The genetic correlation between flower size and water use efficiency in monkeyflowers

John K. Kelly, Liza M. Holeski, H. S. Arathi

Research output: Contribution to journalArticlepeer-review

12 Scopus citations


Question: Does water loss during drought stress represent an important physiological constraint on the evolution of flower size? Organism: A genetically diverse population of Mimulus guttatus (yellow monkeyflower) originally sampled from an alpine meadow in Oregon, USA. Methods: We grew plants of three different genotypic classes (small, medium, and large flowered) under both well-watered and drought-stress conditions and measured water use efficiency using stable carbon isotopes. Results: There was no difference in water use efficiency among flower size genotypes under well-watered conditions, but the water use efficiency of small-flowered plants was substantially lower than that of medium or large genotypes under drought stress. Whether this paradoxical result is a direct effect of flower size or an indirect (i.e. pleiotropic) effect, the presence of a genetic correlation between floral and physiological traits indicates that selection of one does impact the other.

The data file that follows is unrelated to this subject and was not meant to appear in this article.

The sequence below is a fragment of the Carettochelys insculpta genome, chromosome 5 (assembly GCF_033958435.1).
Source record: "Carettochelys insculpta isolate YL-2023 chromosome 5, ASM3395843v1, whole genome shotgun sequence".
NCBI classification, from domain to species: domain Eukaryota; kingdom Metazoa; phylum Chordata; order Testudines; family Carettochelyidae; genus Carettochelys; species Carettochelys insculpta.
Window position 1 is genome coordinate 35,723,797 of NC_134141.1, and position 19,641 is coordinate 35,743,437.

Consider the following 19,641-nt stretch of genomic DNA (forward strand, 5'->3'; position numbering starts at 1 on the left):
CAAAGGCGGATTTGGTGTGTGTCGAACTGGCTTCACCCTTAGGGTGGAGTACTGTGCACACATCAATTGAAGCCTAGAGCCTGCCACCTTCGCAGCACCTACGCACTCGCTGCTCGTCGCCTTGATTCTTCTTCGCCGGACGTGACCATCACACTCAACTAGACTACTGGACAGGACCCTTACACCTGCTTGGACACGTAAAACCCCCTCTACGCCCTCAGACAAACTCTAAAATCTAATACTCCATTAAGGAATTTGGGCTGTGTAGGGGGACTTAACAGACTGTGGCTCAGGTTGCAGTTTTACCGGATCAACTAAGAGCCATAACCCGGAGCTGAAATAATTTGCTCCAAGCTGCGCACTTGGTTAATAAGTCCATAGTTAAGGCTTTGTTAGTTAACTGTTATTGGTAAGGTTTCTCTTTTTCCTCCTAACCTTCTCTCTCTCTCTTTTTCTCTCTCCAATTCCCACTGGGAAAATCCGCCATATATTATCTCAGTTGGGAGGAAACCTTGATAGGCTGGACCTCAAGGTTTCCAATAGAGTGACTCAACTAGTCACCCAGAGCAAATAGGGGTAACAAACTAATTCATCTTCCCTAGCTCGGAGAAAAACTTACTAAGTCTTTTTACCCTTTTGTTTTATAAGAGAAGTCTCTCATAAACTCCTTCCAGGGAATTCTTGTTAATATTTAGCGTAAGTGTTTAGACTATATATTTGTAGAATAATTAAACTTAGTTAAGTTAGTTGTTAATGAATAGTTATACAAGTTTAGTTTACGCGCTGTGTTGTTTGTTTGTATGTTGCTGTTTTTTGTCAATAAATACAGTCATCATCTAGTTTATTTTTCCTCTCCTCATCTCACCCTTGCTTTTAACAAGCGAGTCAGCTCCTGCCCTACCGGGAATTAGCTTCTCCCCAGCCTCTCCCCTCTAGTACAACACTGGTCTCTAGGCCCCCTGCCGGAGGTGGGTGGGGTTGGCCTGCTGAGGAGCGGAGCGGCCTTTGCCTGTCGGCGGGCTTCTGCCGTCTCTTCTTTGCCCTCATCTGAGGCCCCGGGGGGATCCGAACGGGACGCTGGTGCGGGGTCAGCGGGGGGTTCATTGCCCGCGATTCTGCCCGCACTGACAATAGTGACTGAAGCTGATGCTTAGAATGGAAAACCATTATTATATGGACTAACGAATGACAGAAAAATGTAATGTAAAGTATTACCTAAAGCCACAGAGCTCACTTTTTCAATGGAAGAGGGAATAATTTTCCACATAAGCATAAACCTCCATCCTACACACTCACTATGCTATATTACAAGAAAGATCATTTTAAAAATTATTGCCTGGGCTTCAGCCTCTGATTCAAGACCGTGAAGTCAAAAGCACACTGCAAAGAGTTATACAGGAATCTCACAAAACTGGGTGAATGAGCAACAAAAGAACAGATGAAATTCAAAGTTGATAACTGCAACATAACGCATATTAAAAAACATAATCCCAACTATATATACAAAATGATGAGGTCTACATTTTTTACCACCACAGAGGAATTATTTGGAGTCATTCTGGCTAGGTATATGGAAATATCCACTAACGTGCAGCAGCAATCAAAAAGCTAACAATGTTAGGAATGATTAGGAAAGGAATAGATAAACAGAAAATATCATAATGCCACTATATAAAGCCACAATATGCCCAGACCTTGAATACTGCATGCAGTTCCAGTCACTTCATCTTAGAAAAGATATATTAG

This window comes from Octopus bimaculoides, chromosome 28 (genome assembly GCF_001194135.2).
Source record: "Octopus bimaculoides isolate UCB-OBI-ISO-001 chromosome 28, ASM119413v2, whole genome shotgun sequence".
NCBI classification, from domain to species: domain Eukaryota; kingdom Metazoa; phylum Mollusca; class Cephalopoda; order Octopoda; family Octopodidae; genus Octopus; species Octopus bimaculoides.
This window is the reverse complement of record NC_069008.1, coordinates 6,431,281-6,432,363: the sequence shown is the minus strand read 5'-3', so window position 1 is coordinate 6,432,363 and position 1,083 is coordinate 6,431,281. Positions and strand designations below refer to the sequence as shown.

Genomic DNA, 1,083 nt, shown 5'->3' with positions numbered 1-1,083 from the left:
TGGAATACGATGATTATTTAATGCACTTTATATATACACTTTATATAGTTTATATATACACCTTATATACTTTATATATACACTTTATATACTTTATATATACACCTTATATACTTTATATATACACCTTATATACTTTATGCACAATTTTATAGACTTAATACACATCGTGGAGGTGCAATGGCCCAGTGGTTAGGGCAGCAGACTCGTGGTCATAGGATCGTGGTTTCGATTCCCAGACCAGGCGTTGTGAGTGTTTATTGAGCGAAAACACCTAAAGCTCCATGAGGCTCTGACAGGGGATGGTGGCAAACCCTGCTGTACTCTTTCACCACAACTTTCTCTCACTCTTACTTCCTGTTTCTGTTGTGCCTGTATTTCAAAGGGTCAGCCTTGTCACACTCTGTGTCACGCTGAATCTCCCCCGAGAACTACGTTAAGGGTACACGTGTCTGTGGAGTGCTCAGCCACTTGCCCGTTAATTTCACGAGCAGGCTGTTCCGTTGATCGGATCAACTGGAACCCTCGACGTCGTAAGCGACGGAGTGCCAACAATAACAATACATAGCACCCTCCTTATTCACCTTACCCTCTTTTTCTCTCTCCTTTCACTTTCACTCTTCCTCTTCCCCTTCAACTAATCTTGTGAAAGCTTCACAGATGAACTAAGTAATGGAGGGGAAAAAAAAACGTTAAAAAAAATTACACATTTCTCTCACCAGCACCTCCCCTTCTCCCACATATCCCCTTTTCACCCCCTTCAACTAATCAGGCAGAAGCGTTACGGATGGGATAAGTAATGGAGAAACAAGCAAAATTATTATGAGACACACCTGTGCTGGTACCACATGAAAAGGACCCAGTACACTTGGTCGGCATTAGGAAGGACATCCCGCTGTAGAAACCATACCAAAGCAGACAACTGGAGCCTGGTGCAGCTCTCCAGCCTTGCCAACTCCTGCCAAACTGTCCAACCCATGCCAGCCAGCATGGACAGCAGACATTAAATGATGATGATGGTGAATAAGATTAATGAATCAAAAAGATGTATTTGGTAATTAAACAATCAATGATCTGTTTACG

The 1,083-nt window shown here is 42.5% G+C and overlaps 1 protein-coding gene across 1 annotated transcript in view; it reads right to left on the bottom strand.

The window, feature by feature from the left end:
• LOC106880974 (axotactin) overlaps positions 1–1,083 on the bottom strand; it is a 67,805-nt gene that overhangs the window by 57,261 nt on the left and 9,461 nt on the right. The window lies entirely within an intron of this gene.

Original languageEnglish (US)
Pages (from-to)147-152
Number of pages6
JournalEvolutionary Ecology Research
Issue number1
StatePublished - Jan 2008
Externally publishedYes


  • Carbon isotopes
  • Drought
  • Genetic correlations
  • Mimulus guttatus
  • Water use efficiency

ASJC Scopus subject areas

  • Ecology, Evolution, Behavior and Systematics


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